Catherine Hamlin: internationally renowned humanitarian and fistula surgeonBMJ 2020; 369 doi: https://doi.org/10.1136/bmj.m1661 (Published 27 April 2020) Cite this as: BMJ 2020;369:m1661
- Barbara Kermode-Scott
- Vancouver Island, Canada
Thanks to Australian obstetrician and gynaecologist Catherine Hamlin (née Nicholson), the lives and health of more than 60 000 Ethiopian teenage girls and women, and countless others globally, had much happier outcomes than would otherwise have been the case. Twice nominated for a Nobel Peace Prize (1999 and 2014), Hamlin dedicated six decades of her long life to the prevention and treatment of obstetric fistula. She transformed the lives of poor, rural mothers for whom childbirth had been a disaster.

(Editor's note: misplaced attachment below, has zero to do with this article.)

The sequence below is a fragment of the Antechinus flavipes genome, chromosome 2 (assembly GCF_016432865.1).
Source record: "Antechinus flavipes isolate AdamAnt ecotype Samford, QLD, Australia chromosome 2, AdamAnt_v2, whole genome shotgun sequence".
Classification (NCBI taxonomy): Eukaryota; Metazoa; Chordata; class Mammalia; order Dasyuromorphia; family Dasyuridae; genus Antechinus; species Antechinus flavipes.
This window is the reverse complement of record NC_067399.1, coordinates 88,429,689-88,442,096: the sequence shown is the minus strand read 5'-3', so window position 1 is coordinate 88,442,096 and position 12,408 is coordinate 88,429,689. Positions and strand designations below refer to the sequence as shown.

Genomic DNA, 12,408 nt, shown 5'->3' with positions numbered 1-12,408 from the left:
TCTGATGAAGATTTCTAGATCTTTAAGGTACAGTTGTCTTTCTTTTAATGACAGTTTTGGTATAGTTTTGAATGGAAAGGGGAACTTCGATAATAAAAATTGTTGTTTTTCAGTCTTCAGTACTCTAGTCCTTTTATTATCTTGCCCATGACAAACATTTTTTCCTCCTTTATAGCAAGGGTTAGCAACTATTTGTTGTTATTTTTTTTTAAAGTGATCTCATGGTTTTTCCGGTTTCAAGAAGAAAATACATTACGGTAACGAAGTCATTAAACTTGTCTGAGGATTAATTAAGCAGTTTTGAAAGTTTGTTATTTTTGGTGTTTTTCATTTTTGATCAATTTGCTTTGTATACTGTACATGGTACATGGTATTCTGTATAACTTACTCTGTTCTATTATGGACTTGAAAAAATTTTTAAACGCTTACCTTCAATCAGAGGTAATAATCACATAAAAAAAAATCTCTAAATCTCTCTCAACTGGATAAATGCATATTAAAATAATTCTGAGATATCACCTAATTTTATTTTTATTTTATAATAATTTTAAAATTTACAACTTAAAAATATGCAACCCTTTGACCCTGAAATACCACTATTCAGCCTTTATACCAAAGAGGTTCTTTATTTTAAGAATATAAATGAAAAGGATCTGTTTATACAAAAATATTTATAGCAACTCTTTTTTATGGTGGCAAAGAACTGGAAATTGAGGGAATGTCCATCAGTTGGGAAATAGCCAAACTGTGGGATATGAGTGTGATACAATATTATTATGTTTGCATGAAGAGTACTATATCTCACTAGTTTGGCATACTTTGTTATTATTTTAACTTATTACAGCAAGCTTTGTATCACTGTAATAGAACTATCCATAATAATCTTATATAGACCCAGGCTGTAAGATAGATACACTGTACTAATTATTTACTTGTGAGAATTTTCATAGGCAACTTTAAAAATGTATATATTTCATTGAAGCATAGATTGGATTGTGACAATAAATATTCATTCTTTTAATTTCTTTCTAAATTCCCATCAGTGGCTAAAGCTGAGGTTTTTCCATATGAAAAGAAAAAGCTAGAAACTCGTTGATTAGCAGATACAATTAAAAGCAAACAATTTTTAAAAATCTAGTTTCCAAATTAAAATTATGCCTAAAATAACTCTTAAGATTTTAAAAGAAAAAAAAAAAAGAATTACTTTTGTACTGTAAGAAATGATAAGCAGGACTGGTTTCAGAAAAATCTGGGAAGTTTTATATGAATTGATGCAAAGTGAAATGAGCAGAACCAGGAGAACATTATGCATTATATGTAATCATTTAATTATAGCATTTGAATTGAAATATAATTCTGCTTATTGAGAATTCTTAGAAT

Hamlin died in her modest cottage in the compound of the Addis Ababa Fistula Hospital in Ethiopia, a hospital she co-founded in 1974 with her husband, Reginald Hamlin (“Reg”). An honorary (2012) and eminent (2019) citizen of Ethiopia, Catherine died in the home and land she loved, surrounded by the people, patients, and staff that she adored. A gentle, kind, and charismatic woman with a reassuring smile, Catherine was known fondly and simply as emaye or mother in Ethiopia.
Life and career
Hamlin was born in Ryde, a suburb of Sydney, Australia, to Elinor and Theodore Nicholson. When a resident at Crown Street Women’s Hospital she fell in love with the medical superintendent, Reg. They married on …